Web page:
My experience as a reader and teacher continues to evolve as the climate crisis manifests in our now-lives. I feel strongly that the climate crisis changes our work as faculty, and that we have an ethical responsibility to understand and translate what is happening, to tell students the truth (as best we understand it) and hold space for difficult emotions and challenging conversations because, isn’t that what college classrooms are for?
I have learned so much from my incredible colleagues in Geography, Biology, Economics, Conservation, Indigenous Languages, Political Science, Psychology. The Humanities are so important now, and I believe that a love of reading and talking about books is a lifelong learning skill that can hold us, personally and in community, through challenging and transformative times.
How can we receive these climate novels as offerings from the writers, and what can we do with them? The book club is not so much about literary analysis of cli-fi, although there is a lot of great work in that department as well. (In particular, I am a fan of Adeline Johns-Putra, from whom I gained the key insight of viewing climate as character, setting, or plot). And there are so many branches to this genre now as well, like Afro-futurism, hope punk, and all the realms of science fiction. I bow to all of them, and I cast a wide and inclusive net around my reading in these genres.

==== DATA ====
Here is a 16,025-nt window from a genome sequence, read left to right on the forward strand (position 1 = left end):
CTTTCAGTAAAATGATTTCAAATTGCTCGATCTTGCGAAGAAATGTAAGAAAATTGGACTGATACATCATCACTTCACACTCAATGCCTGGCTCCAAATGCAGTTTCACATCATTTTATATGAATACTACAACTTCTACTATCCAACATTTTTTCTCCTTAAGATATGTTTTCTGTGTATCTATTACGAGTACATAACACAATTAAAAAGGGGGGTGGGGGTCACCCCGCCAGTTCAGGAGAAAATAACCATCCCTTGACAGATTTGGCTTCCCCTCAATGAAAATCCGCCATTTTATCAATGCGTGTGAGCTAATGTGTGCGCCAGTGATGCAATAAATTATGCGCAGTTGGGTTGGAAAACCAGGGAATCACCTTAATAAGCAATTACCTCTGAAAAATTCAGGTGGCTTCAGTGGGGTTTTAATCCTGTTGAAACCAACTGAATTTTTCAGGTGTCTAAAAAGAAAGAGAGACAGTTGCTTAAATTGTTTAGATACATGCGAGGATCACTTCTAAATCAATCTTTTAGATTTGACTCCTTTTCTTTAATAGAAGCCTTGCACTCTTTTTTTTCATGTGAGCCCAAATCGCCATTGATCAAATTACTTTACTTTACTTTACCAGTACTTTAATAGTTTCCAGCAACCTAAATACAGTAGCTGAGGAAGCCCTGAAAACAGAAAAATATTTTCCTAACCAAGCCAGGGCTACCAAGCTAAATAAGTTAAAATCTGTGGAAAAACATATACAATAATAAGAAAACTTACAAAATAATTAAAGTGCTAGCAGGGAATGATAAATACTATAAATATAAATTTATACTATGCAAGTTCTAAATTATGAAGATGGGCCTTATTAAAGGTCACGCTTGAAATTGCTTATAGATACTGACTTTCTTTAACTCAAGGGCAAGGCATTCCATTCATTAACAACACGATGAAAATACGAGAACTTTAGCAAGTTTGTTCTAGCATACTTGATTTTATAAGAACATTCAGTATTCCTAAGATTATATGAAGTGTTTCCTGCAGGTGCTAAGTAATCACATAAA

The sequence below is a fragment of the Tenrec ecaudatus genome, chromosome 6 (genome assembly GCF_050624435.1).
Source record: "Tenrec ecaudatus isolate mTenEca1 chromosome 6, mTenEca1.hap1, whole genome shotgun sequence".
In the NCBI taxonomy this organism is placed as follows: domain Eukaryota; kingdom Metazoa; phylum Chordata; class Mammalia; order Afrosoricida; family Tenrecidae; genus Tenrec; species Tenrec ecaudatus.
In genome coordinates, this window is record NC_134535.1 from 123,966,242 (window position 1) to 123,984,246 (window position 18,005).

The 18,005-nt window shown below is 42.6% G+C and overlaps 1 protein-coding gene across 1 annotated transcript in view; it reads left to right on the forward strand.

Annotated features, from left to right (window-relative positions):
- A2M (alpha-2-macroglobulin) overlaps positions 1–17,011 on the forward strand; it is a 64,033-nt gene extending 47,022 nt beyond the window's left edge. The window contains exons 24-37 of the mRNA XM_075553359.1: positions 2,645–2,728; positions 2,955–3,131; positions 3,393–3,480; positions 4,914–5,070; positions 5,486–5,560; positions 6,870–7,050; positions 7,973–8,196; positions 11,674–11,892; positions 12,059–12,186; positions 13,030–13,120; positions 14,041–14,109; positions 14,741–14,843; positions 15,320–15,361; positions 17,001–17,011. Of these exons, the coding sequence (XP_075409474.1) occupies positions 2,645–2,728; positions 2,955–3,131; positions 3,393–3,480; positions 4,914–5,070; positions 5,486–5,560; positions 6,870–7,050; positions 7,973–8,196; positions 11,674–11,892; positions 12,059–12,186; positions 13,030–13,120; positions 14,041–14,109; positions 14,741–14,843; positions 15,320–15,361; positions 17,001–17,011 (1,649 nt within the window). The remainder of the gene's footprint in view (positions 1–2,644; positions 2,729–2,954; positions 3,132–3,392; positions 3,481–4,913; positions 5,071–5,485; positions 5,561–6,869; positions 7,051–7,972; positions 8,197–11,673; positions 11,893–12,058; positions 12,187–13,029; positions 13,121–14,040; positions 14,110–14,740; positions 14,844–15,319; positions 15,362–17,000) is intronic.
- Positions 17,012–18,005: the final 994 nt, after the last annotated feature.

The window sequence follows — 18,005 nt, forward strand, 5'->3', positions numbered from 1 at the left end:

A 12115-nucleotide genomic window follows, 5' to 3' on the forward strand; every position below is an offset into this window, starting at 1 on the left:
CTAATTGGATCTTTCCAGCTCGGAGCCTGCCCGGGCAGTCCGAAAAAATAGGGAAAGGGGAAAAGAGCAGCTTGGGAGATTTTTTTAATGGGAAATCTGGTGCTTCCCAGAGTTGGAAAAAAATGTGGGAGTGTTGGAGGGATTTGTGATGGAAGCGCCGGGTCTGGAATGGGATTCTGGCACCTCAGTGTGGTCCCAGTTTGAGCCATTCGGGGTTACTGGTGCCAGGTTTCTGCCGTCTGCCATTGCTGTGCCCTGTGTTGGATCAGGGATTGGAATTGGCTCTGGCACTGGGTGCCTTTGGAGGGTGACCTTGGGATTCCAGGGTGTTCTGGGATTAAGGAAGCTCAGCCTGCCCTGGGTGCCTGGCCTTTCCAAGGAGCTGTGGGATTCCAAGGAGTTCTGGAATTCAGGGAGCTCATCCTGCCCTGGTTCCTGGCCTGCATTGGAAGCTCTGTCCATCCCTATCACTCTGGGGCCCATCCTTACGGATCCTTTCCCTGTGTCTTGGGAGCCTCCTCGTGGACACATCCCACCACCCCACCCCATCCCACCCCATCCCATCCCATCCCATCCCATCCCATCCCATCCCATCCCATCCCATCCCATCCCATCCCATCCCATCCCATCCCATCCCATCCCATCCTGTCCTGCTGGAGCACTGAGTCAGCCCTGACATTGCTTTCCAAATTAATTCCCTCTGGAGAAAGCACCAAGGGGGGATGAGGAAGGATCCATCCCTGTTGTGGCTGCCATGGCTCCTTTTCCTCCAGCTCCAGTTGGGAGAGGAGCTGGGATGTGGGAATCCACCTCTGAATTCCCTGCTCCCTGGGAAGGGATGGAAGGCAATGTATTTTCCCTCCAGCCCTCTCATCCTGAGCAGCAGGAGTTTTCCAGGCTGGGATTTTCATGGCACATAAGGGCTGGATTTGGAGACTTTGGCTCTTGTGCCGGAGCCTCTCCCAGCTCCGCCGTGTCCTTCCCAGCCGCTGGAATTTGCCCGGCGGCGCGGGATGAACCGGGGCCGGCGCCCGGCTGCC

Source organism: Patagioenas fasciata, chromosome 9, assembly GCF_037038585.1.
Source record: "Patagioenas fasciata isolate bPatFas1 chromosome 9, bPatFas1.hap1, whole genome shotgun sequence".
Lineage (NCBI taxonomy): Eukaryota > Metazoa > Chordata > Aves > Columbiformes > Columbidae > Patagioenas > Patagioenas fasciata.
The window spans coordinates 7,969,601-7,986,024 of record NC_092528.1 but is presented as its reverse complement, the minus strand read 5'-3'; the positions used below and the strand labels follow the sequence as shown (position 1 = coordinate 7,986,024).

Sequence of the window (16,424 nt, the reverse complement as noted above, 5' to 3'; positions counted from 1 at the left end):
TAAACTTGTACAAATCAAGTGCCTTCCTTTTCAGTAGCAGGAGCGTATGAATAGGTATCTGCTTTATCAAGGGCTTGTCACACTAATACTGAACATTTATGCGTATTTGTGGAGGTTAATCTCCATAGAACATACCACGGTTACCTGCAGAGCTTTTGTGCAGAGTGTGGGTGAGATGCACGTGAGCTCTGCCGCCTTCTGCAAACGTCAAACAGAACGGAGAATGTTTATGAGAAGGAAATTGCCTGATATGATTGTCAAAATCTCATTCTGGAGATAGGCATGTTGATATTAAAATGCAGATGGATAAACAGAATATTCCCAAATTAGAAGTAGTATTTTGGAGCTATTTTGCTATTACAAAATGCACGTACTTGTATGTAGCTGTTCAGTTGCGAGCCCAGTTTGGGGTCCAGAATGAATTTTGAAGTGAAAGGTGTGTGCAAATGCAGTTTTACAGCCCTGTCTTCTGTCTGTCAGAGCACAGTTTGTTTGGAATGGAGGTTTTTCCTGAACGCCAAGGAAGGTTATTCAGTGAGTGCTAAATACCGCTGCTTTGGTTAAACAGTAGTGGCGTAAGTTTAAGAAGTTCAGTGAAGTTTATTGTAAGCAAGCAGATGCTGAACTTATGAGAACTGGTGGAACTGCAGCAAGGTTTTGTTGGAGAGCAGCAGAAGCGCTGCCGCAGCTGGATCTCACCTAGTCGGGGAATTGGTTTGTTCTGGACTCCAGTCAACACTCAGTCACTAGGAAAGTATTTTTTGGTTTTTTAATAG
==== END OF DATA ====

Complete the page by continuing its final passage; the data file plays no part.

Our kickoff webinar was titled after a 200-level literature course that I developed called Cli Fi, Sci Fi, and the Culture of Sustainability. It was a long path and more than a decade of reading to create that course. I started teaching sustainability with a service-learning campus recycling project in 2003. (I’m embarrassed at my former naïveté about recycling, but it was an entry point.) In 2009 I did focus groups with students about sustainability curriculum, for my doctoral dissertation, and it was around that time that I got interested in the Mayan Calendar and apocalyptic zeitgeist of 2012. For a long time, Harry Potter was the favorite book of first-year students, but then suddenly it was all about the Hunger Games. Middle-schoolers were consuming a relentless lineup of bleak and terrifying futures in YA novels, and they brought that imprint with them to college. Was this a contributing factor to what has become a generational climate anxiety? Novels influence imaginations, and imagination is what creates the future. What happens when we imagine the end of the world?